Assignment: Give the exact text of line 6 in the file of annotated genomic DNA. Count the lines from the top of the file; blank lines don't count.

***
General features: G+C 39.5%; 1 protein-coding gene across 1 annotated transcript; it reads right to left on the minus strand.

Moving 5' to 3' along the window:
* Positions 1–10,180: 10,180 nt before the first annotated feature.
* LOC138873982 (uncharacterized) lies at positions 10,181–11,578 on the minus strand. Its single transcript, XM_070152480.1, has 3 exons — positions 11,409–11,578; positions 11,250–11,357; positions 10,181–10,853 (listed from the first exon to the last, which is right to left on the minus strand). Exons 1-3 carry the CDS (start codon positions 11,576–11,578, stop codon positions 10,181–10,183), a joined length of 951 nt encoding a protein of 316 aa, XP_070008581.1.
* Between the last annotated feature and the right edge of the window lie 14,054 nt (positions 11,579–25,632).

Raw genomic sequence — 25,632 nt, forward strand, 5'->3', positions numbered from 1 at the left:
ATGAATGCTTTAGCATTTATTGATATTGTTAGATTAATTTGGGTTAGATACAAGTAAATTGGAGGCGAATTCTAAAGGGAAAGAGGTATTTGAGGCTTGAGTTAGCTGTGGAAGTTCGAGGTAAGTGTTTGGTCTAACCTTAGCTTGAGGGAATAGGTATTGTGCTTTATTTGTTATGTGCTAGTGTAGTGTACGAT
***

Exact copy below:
Raw genomic sequence — 25,632 nt, forward strand, 5'->3', positions numbered from 1 at the left: